Single mouse testing may be an efficient approach to assess cancer therapies in children. In a prospective study, researchers established that single mouse models provided results similar to conventional testing, saving resources to study more tumor types.

Single mouse testing may be an efficient approach for assessing pediatric cancer therapies, according to findings presented at the 2020 EORTC-NCI-AACR Symposium on Molecular Targets and Cancer Therapeutics, held virtually October 24–25. In a prospective study, researchers in the Pediatric Preclinical Testing Consortium established that the method yields results similar to conventional testing, saving resources to study more tumor types.


Drug development for pediatric cancers has been slow, in part because such malignancies are rare and about 80% of children are cured by standard therapies—leaving few patients eligible for clinical trials. “Less than 30% of drugs tested in adults are tested in childhood cancer patients,” said Peter Houghton, PhD, of the Greehey Children's Cancer Research Institute in San Antonio, TX, who presented the results. Thus, better drug-testing strategies are needed.

Enter single mouse testing, which involves creating a patient-derived xenograft—grafting a patient's tumor sample into an immune-deficient animal to see how it responds. Researchers hypothesized that one animal would be sufficient to model a tumor from an individual patient, whereas conventional testing requires eight to 10 mice per tumor model. In a retrospective study assessing 67 drugs in 21,134 drug–tumor combinations, single mouse testing matched conventional methods for predicting drug responses in 78% of experiments (Cancer Res 2016;76:5798–809).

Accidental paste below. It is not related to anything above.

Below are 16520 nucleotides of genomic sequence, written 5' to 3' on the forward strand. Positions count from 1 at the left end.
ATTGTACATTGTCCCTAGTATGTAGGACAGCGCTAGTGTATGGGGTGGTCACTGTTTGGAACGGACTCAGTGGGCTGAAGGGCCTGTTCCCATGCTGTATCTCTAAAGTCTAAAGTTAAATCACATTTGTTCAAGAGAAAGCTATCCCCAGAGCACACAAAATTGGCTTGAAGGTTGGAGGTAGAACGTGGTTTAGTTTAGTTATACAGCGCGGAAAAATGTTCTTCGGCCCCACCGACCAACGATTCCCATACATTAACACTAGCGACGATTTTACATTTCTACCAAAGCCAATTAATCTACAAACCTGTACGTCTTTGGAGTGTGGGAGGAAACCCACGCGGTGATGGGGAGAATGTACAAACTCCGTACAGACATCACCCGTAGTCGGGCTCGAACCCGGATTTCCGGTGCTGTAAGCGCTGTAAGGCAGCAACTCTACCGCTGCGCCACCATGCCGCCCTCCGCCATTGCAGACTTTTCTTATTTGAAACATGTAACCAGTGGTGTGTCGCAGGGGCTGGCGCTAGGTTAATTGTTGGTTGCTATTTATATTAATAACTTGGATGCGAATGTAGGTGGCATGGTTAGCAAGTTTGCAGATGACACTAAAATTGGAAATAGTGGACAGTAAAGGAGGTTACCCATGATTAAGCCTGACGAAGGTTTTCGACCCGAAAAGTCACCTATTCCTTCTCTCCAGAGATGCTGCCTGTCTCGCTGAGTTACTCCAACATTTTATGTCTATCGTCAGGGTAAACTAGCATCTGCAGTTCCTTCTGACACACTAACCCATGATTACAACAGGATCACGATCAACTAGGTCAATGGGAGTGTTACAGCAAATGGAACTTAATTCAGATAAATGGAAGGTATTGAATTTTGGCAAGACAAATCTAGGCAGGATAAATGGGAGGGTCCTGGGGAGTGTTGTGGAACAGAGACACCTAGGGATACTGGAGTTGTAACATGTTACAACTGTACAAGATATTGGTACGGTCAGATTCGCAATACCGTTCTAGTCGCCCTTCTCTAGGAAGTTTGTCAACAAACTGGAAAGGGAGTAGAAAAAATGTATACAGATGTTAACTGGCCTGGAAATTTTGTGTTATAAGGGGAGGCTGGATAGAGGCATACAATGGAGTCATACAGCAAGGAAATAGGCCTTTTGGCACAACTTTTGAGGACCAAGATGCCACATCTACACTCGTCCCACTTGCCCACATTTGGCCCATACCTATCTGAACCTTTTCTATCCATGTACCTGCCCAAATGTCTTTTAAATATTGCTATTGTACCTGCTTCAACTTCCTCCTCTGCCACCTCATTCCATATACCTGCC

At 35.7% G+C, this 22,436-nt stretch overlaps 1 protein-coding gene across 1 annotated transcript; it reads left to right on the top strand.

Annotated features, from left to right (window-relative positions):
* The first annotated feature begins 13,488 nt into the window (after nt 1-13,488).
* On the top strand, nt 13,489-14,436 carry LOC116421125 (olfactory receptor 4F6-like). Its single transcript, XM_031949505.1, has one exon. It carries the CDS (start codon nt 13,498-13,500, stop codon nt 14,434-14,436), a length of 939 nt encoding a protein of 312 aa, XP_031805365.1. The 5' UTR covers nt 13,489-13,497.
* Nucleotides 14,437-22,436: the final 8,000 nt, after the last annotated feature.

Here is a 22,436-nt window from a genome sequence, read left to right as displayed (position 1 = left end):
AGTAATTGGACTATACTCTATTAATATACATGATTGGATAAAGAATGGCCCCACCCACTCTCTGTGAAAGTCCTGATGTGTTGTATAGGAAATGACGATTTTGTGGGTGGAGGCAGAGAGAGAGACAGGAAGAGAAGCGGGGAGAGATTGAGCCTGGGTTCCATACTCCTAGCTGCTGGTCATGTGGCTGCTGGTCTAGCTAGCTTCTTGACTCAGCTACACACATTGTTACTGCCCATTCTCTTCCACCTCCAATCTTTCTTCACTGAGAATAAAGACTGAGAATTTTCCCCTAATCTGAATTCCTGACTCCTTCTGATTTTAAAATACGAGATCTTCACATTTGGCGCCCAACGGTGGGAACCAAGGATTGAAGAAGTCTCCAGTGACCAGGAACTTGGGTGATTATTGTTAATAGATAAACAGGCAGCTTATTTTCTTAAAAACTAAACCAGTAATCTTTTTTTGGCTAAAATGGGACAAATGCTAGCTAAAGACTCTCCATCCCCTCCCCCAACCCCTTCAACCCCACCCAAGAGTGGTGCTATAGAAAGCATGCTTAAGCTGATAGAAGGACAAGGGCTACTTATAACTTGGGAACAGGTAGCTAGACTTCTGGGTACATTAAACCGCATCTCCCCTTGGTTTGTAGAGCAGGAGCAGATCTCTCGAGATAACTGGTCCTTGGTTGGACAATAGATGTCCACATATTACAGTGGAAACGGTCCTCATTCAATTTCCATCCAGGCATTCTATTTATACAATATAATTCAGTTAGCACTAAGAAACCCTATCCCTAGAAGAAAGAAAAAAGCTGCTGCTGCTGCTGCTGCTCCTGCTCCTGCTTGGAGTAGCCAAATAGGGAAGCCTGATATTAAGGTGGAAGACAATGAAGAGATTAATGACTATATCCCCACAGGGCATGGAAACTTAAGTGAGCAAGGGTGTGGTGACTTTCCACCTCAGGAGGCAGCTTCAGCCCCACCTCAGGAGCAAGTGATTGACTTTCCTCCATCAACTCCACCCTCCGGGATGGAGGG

Those findings led Houghton and his team to conduct a prospective study comparing single mouse and conventional testing of topotecan, birinapant (TL32711; Medivir), and eltanexor (KTP-8602; Karyopharm Therapeutics) in leukemias, and trastuzumab deruxtecan (Enhertu; AstraZeneca/Daiichi Sankyo) and the antibody–drug conjugate mCD276-PBD in solid tumors. In both situations, single mouse testing agreed with conventional testing at least 80% of the time—and could analyze more tumor types. Additionally, single mouse models could determine whether tumors had poor, intermediate, or exceptional sensitivity to drugs.

“The single mouse testing method allows for far greater genetic and epigenetic diversity to be incorporated into preclinical testing,” Houghton said, estimating that 5,446 mice would be required for conventional testing, compared with 315 single mouse models used in the study, to capture the same information. “I think this is going to dramatically advance how we can screen drugs, and move drugs into the clinic much, much faster,” he concluded—a needed improvement because the Research to Accelerate Cures and Equity for Children Act requires increased testing of cancer drugs.

“Oncology approval rates are still low despite the fact that we know so much more about cancer as a disease,” said Bill Sellers, MD, of the Broad Institute of MIT and Harvard in Cambridge, MA, who provided commentary. “And [they're] low because we often don't do the extensive modeling to make better predictions about who to enroll on the trial.”

“I really love the efficiency of the single mice model study because that does really allow for quicker analysis of multiple models,” added James Gulley, MD, PhD, of the NCI, who also offered commentary.

Another benefit of single mouse testing is that it is much closer in design to an early clinical trial than a conventional preclinical study, said Stefan Pfister, MD, of the German Cancer Research Center and Hopp Children's Cancer Center in Heidelberg, who is involved in Europe's similar Paediatric Preclinical Proof of Concept Platform. Single mouse models “will, in my opinion, be a very important factor to increase the predictivity of preclinical testing,” he added—and developing them “should almost be a no-brainer.” –Catherine Caruso

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